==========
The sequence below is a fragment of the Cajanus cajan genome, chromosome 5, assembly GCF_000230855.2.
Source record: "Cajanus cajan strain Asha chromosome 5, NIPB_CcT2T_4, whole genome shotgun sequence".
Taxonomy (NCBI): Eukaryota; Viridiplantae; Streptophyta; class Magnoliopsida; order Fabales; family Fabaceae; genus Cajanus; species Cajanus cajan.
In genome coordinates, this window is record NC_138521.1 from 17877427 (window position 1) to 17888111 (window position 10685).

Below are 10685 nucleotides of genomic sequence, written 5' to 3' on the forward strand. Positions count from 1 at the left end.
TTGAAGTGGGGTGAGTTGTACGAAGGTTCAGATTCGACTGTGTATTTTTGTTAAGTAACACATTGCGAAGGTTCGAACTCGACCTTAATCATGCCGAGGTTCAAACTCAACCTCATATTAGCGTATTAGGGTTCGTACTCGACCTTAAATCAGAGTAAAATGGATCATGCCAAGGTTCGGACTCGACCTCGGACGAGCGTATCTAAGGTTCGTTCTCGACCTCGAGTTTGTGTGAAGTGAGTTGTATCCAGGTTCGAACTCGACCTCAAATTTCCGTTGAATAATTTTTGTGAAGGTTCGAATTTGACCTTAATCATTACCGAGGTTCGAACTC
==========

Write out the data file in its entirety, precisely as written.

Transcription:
The sequence below is a fragment of the Cajanus cajan genome, chromosome 5, assembly GCF_000230855.2.
Source record: "Cajanus cajan strain Asha chromosome 5, NIPB_CcT2T_4, whole genome shotgun sequence".
Taxonomy (NCBI): Eukaryota; Viridiplantae; Streptophyta; class Magnoliopsida; order Fabales; family Fabaceae; genus Cajanus; species Cajanus cajan.
In genome coordinates, this window is record NC_138521.1 from 17877427 (window position 1) to 17888111 (window position 10685).

Below are 10685 nucleotides of genomic sequence, written 5' to 3' on the forward strand. Positions count from 1 at the left end.
TTGAAGTGGGGTGAGTTGTACGAAGGTTCAGATTCGACTGTGTATTTTTGTTAAGTAACACATTGCGAAGGTTCGAACTCGACCTTAATCATGCCGAGGTTCAAACTCAACCTCATATTAGCGTATTAGGGTTCGTACTCGACCTTAAATCAGAGTAAAATGGATCATGCCAAGGTTCGGACTCGACCTCGGACGAGCGTATCTAAGGTTCGTTCTCGACCTCGAGTTTGTGTGAAGTGAGTTGTATCCAGGTTCGAACTCGACCTCAAATTTCCGTTGAATAATTTTTGTGAAGGTTCGAATTTGACCTTAATCATTACCGAGGTTCGAACTC